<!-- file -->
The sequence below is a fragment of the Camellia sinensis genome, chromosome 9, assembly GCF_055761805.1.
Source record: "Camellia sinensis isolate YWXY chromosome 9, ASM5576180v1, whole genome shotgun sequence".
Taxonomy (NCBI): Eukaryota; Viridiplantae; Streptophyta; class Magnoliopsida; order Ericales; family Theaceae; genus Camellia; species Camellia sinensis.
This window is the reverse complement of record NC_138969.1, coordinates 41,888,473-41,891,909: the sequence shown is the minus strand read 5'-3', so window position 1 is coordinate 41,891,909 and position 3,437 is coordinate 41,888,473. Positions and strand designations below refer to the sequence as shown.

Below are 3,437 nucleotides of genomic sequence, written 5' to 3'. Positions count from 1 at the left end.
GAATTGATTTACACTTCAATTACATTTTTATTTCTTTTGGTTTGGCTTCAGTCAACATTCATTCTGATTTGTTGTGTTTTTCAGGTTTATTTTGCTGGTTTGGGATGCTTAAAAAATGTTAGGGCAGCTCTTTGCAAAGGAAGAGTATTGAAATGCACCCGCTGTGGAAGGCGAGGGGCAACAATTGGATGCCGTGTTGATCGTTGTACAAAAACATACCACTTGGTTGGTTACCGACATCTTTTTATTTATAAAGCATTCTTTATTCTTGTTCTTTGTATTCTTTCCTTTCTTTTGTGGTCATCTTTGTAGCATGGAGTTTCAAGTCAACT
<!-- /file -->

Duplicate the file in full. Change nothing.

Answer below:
The sequence below is a fragment of the Camellia sinensis genome, chromosome 9, assembly GCF_055761805.1.
Source record: "Camellia sinensis isolate YWXY chromosome 9, ASM5576180v1, whole genome shotgun sequence".
Taxonomy (NCBI): Eukaryota; Viridiplantae; Streptophyta; class Magnoliopsida; order Ericales; family Theaceae; genus Camellia; species Camellia sinensis.
This window is the reverse complement of record NC_138969.1, coordinates 41,888,473-41,891,909: the sequence shown is the minus strand read 5'-3', so window position 1 is coordinate 41,891,909 and position 3,437 is coordinate 41,888,473. Positions and strand designations below refer to the sequence as shown.

Below are 3,437 nucleotides of genomic sequence, written 5' to 3'. Positions count from 1 at the left end.
GAATTGATTTACACTTCAATTACATTTTTATTTCTTTTGGTTTGGCTTCAGTCAACATTCATTCTGATTTGTTGTGTTTTTCAGGTTTATTTTGCTGGTTTGGGATGCTTAAAAAATGTTAGGGCAGCTCTTTGCAAAGGAAGAGTATTGAAATGCACCCGCTGTGGAAGGCGAGGGGCAACAATTGGATGCCGTGTTGATCGTTGTACAAAAACATACCACTTGGTTGGTTACCGACATCTTTTTATTTATAAAGCATTCTTTATTCTTGTTCTTTGTATTCTTTCCTTTCTTTTGTGGTCATCTTTGTAGCATGGAGTTTCAAGTCAACT